Based on the results of RNA-seq, 576 mRNAs were significantly upregulated, and 78 mRNAs were downregulated. The top 20 differentially expressed mRNAs are listed in Table 2. Volcano plots and heatmap plots of differentially expressed mRNAs are shown in Figures 3A,B. Combined analysis of m6A methylation and mRNAs expression levels was performed according to the following thresholds: |log2FC|>1, p < 0.05 for m6A methylation and |log2FC|>0.5, p < 0.05 for mRNAs expression. As a result, we obtained 377 mRNAs where their m6A peaks and mRNA expression both changed significantly. The relationships between m6A methylation and mRNAs expression are shown in the four-quadrant graph and Venn diagram (Figures 3C,D). Accordingly, there were 124 significantly hypomethylated and upregulated mRNAs, 26 significantly hypermethylated and downregulated mRNAs, 173 significantly hypermethylated and upregulated, and 54 significantly hypomethylated and downregulated mRNAs. The top 10 hypermethylated and downregulated mRNAs are list in Table 3. Meanwhile, we provided the detailed information of the top 10 hypermethylated and upregulated mRNAs, the top 10 hypomethylated and downregulated mRNAs, and the top 10 hypomethylated and upregulated mRNAs in Supplementary Tables S5–S7. Expression of hub mRNAs, including Hadh, Arfgef3, Sez6, Psmg3, Kcnn1, Tet1, Myo1b, Ptprz1, Ank2, and Pwwp3b were compared between the SO and the MI groups by qRT-PCR testing. Among them, the expression of Hadh, Arfgef3, Sez6, Kcnn1, and Tet1 were significantly downregulated in the MI group (Figure 3E). After interaction of the above three hub mRNAs with apoptosis and angiogenesis-related genes in GeneCards, Hadh, Tet1, and Kcnn1 were finally identified to be significantly associated with apoptosis, and Tet1 and Kcnn1 were significantly correlated to angiogenesis (Figure 3F).
FIGURE 3. Hub mRNAs associated with angiogenesis and apoptosis. (A) Volcano plots for differentially expressed mRNAs; (B) heatmap plots for differentially expressed mRNAs; (C) four-quadrant graph for m6A methylation regulated mRNAs; (D) Venn diagram showing the relationships between m6A methylation and mRNAs expression; (E) validation of the top 10 hypermethylated and downregulated mRNAs in MI rats; (F) Venn diagram showing the relationship between hub mRNAs and apoptosis/angiogenesis. Hypo-Up, hypomethylated and upregulated; hyper-Up, hypermethylated and upregulated; Hypo-Down, hypomethylated and downregulated; hyper-Down, hypermethylated and downregulated. SO, sham operated; MI, myocardial infarction. *p < 0.05, **p < 0.01, ***p < 0.001.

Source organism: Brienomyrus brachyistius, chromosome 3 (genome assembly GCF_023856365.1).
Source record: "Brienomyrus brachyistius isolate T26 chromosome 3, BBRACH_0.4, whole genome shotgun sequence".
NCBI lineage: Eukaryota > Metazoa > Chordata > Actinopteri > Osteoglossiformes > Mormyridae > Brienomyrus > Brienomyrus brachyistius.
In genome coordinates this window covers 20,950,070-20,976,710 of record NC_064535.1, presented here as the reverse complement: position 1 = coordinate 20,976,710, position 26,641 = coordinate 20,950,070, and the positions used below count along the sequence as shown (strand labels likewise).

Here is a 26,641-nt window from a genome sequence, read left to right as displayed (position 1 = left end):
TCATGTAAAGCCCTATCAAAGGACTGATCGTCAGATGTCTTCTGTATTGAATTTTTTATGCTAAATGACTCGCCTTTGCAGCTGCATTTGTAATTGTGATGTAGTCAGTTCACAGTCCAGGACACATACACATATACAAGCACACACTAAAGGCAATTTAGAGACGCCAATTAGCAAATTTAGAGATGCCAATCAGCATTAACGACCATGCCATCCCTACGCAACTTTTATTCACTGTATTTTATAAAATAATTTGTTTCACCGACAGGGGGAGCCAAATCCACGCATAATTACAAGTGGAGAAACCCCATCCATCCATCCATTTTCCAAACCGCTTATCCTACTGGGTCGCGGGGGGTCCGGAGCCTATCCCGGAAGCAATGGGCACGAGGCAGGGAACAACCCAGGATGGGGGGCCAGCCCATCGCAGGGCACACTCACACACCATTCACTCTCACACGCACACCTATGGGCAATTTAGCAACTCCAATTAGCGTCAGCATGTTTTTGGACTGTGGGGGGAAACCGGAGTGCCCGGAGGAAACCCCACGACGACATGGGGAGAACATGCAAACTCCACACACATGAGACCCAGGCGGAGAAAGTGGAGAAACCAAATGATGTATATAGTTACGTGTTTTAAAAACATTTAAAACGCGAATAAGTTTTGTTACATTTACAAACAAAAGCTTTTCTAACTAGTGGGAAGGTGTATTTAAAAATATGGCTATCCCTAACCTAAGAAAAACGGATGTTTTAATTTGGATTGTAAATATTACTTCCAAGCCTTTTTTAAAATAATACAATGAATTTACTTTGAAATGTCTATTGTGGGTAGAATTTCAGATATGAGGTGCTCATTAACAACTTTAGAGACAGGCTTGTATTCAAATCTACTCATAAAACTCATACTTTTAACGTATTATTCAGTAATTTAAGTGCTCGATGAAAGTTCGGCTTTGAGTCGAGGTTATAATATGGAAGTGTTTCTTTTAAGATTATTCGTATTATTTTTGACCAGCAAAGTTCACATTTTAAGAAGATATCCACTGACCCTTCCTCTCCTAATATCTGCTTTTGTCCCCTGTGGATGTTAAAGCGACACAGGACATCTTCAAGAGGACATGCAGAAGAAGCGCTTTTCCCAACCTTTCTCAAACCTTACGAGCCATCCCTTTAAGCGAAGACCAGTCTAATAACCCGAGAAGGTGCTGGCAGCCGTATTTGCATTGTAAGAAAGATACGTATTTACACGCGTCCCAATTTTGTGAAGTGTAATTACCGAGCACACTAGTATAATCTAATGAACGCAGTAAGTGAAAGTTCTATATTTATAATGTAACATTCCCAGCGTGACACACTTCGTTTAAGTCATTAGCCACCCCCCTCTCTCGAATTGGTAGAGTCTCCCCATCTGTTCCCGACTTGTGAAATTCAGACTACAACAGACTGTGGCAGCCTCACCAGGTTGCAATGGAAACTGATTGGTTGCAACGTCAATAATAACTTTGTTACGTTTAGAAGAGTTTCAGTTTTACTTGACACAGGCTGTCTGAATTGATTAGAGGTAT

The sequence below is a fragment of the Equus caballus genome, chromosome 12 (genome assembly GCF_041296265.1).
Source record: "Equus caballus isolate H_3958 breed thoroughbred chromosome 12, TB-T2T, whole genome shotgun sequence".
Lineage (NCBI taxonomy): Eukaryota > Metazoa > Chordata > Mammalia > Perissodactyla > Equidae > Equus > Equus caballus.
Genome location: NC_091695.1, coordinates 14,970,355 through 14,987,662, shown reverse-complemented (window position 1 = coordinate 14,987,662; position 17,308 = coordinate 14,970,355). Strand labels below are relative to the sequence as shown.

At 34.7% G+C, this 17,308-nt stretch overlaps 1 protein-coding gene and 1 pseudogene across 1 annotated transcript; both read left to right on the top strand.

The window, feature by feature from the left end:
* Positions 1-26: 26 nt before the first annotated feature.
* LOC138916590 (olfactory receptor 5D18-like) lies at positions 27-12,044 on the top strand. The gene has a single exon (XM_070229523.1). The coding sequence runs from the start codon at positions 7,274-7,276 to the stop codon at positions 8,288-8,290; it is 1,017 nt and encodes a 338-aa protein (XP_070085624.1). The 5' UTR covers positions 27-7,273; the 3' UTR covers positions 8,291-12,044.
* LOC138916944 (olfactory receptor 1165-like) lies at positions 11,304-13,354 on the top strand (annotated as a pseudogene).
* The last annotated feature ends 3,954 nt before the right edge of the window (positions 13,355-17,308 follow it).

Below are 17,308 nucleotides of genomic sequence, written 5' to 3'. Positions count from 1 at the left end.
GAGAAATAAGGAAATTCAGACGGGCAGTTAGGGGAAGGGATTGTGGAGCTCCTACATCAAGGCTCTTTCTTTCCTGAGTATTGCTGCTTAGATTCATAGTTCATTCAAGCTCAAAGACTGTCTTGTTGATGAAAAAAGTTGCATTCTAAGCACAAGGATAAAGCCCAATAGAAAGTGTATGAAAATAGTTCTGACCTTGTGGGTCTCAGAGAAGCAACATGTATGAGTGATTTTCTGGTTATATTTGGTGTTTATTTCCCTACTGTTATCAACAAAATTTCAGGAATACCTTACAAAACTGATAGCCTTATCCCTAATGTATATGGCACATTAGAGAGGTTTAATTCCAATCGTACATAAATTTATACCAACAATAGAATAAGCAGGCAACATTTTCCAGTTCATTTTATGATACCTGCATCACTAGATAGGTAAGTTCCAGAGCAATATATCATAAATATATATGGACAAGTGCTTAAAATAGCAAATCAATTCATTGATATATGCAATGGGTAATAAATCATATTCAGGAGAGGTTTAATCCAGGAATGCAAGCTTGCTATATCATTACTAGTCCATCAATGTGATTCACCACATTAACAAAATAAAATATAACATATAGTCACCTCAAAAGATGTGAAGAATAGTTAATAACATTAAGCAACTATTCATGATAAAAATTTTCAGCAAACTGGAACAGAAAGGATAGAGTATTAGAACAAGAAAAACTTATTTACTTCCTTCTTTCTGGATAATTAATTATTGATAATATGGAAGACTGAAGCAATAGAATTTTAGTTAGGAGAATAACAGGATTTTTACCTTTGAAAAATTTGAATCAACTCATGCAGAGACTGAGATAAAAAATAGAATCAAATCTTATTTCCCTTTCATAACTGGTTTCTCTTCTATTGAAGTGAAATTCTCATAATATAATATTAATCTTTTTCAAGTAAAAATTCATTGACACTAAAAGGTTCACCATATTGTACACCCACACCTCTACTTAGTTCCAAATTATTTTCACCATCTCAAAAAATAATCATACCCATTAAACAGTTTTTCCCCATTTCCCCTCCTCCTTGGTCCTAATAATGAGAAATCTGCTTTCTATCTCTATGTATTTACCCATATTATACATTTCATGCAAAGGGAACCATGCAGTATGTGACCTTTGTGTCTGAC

3.4 m6A Methylation Influenced by Hypoxia in a Time- and Dose-Dependent Pattern
Upon our previous observation, m6A methylation level was upregulated by Mettl3 in vivo and in vitro (Figures 2A,B). We afterward detected upregulated m6A methylation level of hub mRNAs with MeRIP-qRT-PCR, which further confirmed our results from transcriptome-wide MeRIP-seq analysis (Figures 4A,B). With the inhibition of Mettl3 in H9c2 cells and HUVECs, downregulated m6A methylation level of total RNA and upregulated expression of hub mRNAs were detected (Figures 4C–F). After treating with different oxygen concentration (1% O2, 2% O2, and 5% O2) for 24 h, m6A methylation level in H9c2 cells and HUVECs progressively decreased with the increase of oxygen concentration (Figure 4G). Afterward, these cells were treated with different hypoxic duration (12, 24, and 48 h) at 1% of oxygen. m6A methylation level in H9c2 cells and HUVECs gradually increased with prolonged hypoxic duration (Figure 4H). Variation of m6A methylation in the simulated hypoxic context demonstrated a time- and dose-dependent pattern.
FIGURE 4. m6A methylation influenced by hypoxia in a time- and dose-dependent pattern. (A) MeRIP-qRT-PCR validation of hub mRNAs in MI rat; (B) MeRIP-qRT-PCR validation of hub mRNAs in H9c2 cells; (C) m6A methylation levels of H9c2 cells with Mettl3 inhibitor; (D) m6A methylation levels of HUVECs with Mettl3 inhibitor; (E) Mettl3 protein level of H9c2 cells and HUVECs with Mettl3 inhibitor. HIF-1α was used as positive control. GAPDH was used as loading control; (F) protein level of hub mRNAs in H9c2 cells and HUVECs with Mettl3 inhibitor; (G) m6A methylation levels of H9c2 cells and HUVECs with different concentrations of oxygen; (H) m6A methylation levels of H9c2 cells and HUVECs with different hypoxic duration. SO, sham operated; MI, myocardial infarction; DMSO, dimethyl sulfoxide. *p < 0.05, **p < 0.01, ***p < 0.001. *STM2457 is the inhibitor of Mettl3.
3.5 m6A Methylation Regulated Hub mRNAs Play a Role on Apoptosis in vitro
As presented in Figures 5A,B, Hadh, Tet1, and Kcnn1 were significantly downregulated after hypoxia. The apoptosis rate of cardiomyocytes exposed to hypoxia increased significantly (Figures 5C,D). As compared to the control group, the expressions of cleaved-caspase3 and Bax increased significantly, while the expressions of bcl-2 decreased in the hypoxia group based on Western blot (Figure 5E).
FIGURE 5. m6A methylation regulated hub mRNAs play a role on apoptosis in vitro. (A) Expression of apoptosis related mRNAs by qRT-PCR; (B) protein level of Tet1, Kcnn1, and Hadh by Western blot; (C) apoptosis rate by flow cytometry; (D) apoptotic status by Tunel staining; (E) protein level (Caspase3, cleaved-caspase3, bcl-2, Bax, and HIF-1α) by Western blot. *p < 0.05, **p < 0.01, ***p < 0.001.
3.6 m6A Methylation Regulated Hub mRNAs Play a Role on Angiogenesis in vitro
Kcnn1 and Tet1 determined by qRT-PCR and Western blot were significantly decreased in the hypoxia group (Figures 6A,B). The effects of hypoxia on cell proliferation and angiogenesis were revealed by CCK-8, EdU, and tube formation assay. Cell viability and EdU-positive cells were significantly decreased due to hypoxia (Figures 6C,D). All indicators of tube formation ability, including the total branching points, total tube length, and total loops, were markedly decreased in the hypoxia group (Figure 6E).